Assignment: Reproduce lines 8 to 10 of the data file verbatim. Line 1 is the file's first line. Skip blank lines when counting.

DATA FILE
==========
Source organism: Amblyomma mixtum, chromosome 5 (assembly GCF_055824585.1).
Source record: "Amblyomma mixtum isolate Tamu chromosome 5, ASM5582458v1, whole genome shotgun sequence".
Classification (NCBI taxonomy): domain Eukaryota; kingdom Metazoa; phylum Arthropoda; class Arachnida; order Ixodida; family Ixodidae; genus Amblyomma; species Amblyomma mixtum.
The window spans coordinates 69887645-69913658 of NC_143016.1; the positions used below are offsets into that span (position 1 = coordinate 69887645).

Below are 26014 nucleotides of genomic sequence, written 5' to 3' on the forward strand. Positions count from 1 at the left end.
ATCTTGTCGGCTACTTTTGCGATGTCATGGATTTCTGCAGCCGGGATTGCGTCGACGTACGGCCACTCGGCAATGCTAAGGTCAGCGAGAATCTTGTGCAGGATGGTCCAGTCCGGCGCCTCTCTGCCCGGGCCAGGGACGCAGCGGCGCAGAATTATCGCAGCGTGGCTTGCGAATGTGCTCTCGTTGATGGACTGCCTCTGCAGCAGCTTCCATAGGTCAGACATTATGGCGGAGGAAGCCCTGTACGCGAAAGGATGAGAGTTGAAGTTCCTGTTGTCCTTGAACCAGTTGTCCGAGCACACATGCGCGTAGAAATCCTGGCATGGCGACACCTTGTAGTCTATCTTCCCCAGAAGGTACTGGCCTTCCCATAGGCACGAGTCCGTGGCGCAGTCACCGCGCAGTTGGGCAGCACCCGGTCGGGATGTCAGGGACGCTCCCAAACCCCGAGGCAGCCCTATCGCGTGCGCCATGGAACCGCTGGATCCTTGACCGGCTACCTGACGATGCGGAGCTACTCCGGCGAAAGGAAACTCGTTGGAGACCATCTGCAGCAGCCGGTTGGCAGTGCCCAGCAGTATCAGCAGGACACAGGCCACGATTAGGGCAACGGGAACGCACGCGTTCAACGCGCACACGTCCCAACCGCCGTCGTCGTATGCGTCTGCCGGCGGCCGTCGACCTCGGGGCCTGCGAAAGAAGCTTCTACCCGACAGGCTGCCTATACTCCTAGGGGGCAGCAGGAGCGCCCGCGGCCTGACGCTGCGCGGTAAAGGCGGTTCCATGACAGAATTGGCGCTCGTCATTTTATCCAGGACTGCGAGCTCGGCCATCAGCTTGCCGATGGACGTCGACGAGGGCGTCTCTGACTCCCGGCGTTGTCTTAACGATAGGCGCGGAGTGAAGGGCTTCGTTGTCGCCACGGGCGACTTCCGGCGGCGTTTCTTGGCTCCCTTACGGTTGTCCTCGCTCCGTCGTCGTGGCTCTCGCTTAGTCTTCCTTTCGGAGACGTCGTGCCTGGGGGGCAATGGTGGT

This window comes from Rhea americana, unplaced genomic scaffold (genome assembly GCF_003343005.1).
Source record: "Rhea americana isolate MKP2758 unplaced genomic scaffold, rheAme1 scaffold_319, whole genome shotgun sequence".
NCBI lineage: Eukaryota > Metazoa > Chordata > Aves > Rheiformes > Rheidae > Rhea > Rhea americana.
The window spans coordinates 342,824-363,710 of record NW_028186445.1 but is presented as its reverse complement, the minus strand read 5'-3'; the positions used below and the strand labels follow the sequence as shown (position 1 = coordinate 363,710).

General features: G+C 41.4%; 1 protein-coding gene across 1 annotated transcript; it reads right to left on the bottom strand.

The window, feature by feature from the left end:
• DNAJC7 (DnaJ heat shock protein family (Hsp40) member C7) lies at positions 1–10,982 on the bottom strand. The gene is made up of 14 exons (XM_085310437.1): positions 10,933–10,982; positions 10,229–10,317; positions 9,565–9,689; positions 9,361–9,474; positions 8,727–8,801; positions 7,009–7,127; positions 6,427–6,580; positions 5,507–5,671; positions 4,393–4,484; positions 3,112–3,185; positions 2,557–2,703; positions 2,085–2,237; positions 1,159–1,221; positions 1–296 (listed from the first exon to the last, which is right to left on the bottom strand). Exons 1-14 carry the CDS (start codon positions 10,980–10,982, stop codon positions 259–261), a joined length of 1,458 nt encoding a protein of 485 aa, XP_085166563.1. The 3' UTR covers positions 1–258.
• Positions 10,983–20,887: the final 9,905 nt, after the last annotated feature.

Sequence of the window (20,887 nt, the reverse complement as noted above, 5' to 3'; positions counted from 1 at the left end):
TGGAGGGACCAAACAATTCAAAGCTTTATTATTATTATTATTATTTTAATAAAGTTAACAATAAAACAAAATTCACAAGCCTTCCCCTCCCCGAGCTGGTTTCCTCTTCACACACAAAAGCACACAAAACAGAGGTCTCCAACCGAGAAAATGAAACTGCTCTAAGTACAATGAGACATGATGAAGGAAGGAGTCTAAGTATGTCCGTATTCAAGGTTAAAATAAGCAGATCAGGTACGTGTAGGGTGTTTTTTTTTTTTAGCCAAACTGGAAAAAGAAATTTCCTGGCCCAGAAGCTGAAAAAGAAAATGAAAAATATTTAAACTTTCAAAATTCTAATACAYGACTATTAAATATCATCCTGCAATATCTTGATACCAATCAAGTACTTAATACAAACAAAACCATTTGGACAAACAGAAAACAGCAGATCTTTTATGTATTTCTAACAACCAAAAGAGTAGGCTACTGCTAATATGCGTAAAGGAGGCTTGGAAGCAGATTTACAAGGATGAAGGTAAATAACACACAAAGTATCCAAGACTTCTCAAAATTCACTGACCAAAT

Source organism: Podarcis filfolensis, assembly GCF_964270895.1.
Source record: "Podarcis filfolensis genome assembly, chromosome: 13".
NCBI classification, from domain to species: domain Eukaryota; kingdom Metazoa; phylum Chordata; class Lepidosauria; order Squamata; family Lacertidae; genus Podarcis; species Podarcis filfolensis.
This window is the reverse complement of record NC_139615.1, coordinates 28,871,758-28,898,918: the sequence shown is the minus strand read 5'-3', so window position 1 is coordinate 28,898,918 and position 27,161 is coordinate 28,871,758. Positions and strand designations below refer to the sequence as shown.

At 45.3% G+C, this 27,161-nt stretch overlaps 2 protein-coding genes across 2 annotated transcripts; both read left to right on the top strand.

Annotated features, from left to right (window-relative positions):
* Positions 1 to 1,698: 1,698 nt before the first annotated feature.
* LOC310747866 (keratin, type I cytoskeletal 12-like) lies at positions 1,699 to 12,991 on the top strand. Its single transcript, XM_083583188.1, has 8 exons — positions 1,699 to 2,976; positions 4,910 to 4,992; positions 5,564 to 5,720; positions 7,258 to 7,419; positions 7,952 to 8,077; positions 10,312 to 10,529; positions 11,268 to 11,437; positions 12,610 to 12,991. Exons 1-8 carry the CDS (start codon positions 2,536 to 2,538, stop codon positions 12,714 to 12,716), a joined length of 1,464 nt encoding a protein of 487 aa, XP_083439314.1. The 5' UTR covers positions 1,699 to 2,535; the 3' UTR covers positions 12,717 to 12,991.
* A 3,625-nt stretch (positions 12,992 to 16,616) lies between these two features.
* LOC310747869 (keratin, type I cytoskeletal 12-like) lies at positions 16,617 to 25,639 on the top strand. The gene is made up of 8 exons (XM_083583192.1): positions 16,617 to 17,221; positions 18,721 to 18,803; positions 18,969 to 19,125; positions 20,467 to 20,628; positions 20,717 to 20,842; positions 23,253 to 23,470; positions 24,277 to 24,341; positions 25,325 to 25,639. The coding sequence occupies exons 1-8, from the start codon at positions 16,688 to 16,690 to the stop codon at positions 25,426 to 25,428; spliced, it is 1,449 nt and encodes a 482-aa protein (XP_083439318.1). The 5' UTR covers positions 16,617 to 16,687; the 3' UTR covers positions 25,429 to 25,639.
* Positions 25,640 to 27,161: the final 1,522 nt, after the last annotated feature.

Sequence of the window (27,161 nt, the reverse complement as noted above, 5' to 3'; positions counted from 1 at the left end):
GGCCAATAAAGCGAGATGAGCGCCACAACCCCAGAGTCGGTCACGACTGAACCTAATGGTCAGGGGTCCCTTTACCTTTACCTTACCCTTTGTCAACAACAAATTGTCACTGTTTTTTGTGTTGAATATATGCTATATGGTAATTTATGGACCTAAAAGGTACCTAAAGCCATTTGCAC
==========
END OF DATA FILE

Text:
Source record: "Rhea americana isolate MKP2758 unplaced genomic scaffold, rheAme1 scaffold_319, whole genome shotgun sequence".
NCBI lineage: Eukaryota > Metazoa > Chordata > Aves > Rheiformes > Rheidae > Rhea > Rhea americana.
The window spans coordinates 342,824-363,710 of record NW_028186445.1 but is presented as its reverse complement, the minus strand read 5'-3'; the positions used below and the strand labels follow the sequence as shown (position 1 = coordinate 363,710).